I came across this piece of dialogue in Scott Fitzgerald’s great novel, Tender is the Night. Dick Diver, one of the central characters, says: “Good manners are an admission that everybody is so tender that they have to be handled with gloves. Now, human respect – you don’t call a man a coward or a liar lightly, but if you spend your life sparing people’s feelings and feeding their vanity, you get so you can’t distinguish what SHOULD be respected in others.”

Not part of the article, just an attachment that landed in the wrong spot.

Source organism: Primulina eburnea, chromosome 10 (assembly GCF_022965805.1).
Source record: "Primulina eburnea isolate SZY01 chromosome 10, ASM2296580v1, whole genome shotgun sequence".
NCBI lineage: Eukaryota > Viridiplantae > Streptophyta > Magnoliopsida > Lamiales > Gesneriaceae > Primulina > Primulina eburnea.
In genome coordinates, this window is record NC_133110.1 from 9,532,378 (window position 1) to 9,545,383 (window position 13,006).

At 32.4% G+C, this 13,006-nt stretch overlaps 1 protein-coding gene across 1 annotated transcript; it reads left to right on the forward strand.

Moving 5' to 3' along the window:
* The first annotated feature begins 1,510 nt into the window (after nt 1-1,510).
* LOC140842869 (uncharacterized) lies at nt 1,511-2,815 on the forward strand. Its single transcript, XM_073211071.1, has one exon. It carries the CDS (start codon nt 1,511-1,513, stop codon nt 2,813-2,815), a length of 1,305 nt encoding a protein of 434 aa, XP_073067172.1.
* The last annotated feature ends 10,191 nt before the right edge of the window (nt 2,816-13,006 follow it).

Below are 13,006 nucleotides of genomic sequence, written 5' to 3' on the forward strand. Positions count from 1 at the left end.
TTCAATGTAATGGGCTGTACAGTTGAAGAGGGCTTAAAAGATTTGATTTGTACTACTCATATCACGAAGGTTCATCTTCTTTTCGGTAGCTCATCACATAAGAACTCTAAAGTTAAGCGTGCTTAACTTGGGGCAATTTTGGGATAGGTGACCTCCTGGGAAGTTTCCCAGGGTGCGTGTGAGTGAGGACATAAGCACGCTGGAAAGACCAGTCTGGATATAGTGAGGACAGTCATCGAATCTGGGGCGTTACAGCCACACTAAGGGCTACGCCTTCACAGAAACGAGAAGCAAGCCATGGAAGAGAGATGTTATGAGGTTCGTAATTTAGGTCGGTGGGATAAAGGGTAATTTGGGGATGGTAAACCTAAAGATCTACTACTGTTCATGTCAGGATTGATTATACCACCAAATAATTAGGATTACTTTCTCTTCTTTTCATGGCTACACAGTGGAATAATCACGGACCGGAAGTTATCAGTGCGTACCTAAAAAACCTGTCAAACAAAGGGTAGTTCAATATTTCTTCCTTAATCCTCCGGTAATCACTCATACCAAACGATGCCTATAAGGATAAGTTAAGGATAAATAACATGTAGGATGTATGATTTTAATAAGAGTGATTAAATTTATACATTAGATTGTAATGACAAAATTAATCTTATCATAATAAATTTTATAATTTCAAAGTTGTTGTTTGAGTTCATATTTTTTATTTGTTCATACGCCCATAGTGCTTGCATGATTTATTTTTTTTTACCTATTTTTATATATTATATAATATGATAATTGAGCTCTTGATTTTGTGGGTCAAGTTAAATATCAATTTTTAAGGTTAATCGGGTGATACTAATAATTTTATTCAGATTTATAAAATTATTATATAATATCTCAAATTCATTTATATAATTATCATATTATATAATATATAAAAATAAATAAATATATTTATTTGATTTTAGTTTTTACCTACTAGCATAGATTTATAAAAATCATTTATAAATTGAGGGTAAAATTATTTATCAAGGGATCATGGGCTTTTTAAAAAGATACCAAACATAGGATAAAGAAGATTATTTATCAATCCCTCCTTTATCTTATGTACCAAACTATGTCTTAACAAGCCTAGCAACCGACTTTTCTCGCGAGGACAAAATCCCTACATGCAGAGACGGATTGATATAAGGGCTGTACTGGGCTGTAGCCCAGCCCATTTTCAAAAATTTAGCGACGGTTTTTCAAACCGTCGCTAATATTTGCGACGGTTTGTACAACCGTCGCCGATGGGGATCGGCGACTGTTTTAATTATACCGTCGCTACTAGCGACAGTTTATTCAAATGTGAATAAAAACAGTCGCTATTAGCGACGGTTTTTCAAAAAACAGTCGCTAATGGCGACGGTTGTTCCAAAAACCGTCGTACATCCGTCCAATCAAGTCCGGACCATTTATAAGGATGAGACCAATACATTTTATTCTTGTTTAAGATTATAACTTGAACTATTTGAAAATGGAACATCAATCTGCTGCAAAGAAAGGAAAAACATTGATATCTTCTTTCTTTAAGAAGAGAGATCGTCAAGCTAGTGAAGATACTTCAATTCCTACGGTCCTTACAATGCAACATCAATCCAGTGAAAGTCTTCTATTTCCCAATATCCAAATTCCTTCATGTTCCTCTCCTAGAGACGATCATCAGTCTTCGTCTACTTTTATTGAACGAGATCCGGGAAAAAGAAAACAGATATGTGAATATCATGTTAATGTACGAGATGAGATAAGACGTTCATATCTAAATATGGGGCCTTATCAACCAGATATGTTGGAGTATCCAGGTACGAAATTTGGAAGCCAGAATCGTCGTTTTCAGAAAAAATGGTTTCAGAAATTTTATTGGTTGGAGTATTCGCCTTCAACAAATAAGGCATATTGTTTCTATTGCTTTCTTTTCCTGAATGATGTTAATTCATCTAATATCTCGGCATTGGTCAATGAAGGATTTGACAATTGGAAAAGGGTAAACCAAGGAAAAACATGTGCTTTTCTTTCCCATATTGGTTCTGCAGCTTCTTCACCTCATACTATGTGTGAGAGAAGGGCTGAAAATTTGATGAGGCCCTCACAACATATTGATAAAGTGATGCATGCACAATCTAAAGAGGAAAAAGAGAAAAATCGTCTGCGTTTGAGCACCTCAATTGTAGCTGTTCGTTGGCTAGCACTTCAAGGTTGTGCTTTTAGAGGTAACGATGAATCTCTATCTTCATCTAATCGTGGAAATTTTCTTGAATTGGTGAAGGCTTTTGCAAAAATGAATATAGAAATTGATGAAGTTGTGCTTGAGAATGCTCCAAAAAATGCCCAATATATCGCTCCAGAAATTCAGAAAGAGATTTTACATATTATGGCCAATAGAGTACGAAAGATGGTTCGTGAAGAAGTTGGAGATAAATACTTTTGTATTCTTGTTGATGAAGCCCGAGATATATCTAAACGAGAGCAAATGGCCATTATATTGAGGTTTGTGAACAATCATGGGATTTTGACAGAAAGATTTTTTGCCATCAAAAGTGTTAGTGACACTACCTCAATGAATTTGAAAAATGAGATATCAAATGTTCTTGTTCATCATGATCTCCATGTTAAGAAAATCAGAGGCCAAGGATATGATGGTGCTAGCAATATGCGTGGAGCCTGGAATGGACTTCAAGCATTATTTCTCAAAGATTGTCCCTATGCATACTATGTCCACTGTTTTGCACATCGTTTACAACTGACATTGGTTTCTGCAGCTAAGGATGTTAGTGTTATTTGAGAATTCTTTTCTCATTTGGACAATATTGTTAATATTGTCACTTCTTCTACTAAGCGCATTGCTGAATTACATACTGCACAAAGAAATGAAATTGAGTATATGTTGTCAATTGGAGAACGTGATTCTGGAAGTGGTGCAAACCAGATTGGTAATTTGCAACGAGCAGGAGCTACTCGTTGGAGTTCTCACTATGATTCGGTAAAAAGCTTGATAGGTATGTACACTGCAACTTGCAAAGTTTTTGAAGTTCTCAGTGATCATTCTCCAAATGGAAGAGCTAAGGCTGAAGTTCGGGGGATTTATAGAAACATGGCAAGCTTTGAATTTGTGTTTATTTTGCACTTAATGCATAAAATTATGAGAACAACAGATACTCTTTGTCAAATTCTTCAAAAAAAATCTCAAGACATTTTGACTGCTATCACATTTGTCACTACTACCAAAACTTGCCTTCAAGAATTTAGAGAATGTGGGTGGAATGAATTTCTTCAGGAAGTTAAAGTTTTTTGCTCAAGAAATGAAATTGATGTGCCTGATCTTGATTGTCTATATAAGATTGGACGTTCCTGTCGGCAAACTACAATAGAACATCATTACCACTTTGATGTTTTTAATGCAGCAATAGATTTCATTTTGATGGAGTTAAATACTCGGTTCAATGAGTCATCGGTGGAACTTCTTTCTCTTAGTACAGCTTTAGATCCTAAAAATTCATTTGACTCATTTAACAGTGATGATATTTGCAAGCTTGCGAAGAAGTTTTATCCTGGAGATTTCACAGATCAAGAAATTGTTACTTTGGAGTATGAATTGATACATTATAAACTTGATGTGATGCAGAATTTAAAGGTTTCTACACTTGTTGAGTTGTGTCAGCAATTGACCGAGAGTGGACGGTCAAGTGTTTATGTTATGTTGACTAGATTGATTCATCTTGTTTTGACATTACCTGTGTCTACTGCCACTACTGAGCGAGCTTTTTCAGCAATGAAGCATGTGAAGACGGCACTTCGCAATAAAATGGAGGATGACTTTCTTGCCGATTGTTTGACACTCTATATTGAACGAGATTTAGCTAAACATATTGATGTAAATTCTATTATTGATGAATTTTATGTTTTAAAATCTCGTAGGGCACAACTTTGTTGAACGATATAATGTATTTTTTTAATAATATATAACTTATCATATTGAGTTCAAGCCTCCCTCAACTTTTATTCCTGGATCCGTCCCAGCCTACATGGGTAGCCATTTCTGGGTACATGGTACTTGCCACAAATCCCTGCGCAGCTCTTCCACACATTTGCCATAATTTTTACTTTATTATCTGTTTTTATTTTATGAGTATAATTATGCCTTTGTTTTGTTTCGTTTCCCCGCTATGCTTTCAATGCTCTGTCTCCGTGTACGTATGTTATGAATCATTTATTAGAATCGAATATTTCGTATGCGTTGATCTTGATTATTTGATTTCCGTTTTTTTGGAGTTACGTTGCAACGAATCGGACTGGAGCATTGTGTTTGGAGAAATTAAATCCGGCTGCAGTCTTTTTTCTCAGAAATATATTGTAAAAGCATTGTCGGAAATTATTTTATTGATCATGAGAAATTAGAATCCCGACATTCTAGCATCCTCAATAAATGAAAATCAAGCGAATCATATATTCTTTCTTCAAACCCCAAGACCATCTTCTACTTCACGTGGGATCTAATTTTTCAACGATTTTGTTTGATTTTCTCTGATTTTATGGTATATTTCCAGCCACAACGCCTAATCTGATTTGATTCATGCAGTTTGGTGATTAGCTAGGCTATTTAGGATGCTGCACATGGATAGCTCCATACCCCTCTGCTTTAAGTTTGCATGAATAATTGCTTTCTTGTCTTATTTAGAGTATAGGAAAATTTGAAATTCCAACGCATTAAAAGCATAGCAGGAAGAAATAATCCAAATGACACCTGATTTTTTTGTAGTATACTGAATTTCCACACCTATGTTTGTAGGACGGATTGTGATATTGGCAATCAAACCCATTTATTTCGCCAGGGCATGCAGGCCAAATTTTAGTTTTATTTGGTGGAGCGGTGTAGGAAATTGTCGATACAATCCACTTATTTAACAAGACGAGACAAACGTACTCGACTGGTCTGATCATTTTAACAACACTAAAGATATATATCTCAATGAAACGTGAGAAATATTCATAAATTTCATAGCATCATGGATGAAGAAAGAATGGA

And this was from an American, albeit written in 1934, when the social morays of society were somewhat different to those of today. However, I wonder how often we smother our own feelings when faced with ideas and opinions with which we do not agree. In an age of political correctness we bite our tongue for fear of upsetting someone or being seen as intolerant, ignorant, racist or just downright rude. Perhaps more honesty in our dialogue would make a refreshing change, and that does not just apply to politicians, bankers and business leaders, as at times, we can all be as equally guilty.